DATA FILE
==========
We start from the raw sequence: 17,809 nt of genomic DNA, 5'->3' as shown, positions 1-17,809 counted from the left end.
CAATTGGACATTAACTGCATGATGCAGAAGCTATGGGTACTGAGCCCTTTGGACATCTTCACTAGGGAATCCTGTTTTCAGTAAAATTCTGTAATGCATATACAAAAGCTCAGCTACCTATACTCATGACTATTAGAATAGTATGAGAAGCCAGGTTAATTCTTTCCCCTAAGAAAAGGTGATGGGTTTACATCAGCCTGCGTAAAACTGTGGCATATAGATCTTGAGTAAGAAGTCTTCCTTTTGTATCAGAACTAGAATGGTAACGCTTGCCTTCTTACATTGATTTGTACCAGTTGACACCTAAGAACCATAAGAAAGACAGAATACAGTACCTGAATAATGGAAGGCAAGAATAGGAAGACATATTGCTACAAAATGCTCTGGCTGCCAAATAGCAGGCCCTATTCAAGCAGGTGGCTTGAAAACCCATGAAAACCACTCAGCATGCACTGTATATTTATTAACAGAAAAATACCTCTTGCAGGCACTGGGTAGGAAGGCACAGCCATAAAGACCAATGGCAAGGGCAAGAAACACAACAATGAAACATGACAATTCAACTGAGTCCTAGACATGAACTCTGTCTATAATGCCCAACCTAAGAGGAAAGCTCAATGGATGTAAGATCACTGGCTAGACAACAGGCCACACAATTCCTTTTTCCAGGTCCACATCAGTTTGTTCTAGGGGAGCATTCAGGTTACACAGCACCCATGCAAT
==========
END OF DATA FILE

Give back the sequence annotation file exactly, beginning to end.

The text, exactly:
We start from the raw sequence: 17,809 nt of genomic DNA, 5'->3' as shown, positions 1-17,809 counted from the left end.
CAATTGGACATTAACTGCATGATGCAGAAGCTATGGGTACTGAGCCCTTTGGACATCTTCACTAGGGAATCCTGTTTTCAGTAAAATTCTGTAATGCATATACAAAAGCTCAGCTACCTATACTCATGACTATTAGAATAGTATGAGAAGCCAGGTTAATTCTTTCCCCTAAGAAAAGGTGATGGGTTTACATCAGCCTGCGTAAAACTGTGGCATATAGATCTTGAGTAAGAAGTCTTCCTTTTGTATCAGAACTAGAATGGTAACGCTTGCCTTCTTACATTGATTTGTACCAGTTGACACCTAAGAACCATAAGAAAGACAGAATACAGTACCTGAATAATGGAAGGCAAGAATAGGAAGACATATTGCTACAAAATGCTCTGGCTGCCAAATAGCAGGCCCTATTCAAGCAGGTGGCTTGAAAACCCATGAAAACCACTCAGCATGCACTGTATATTTATTAACAGAAAAATACCTCTTGCAGGCACTGGGTAGGAAGGCACAGCCATAAAGACCAATGGCAAGGGCAAGAAACACAACAATGAAACATGACAATTCAACTGAGTCCTAGACATGAACTCTGTCTATAATGCCCAACCTAAGAGGAAAGCTCAATGGATGTAAGATCACTGGCTAGACAACAGGCCACACAATTCCTTTTTCCAGGTCCACATCAGTTTGTTCTAGGGGAGCATTCAGGTTACACAGCACCCATGCAAT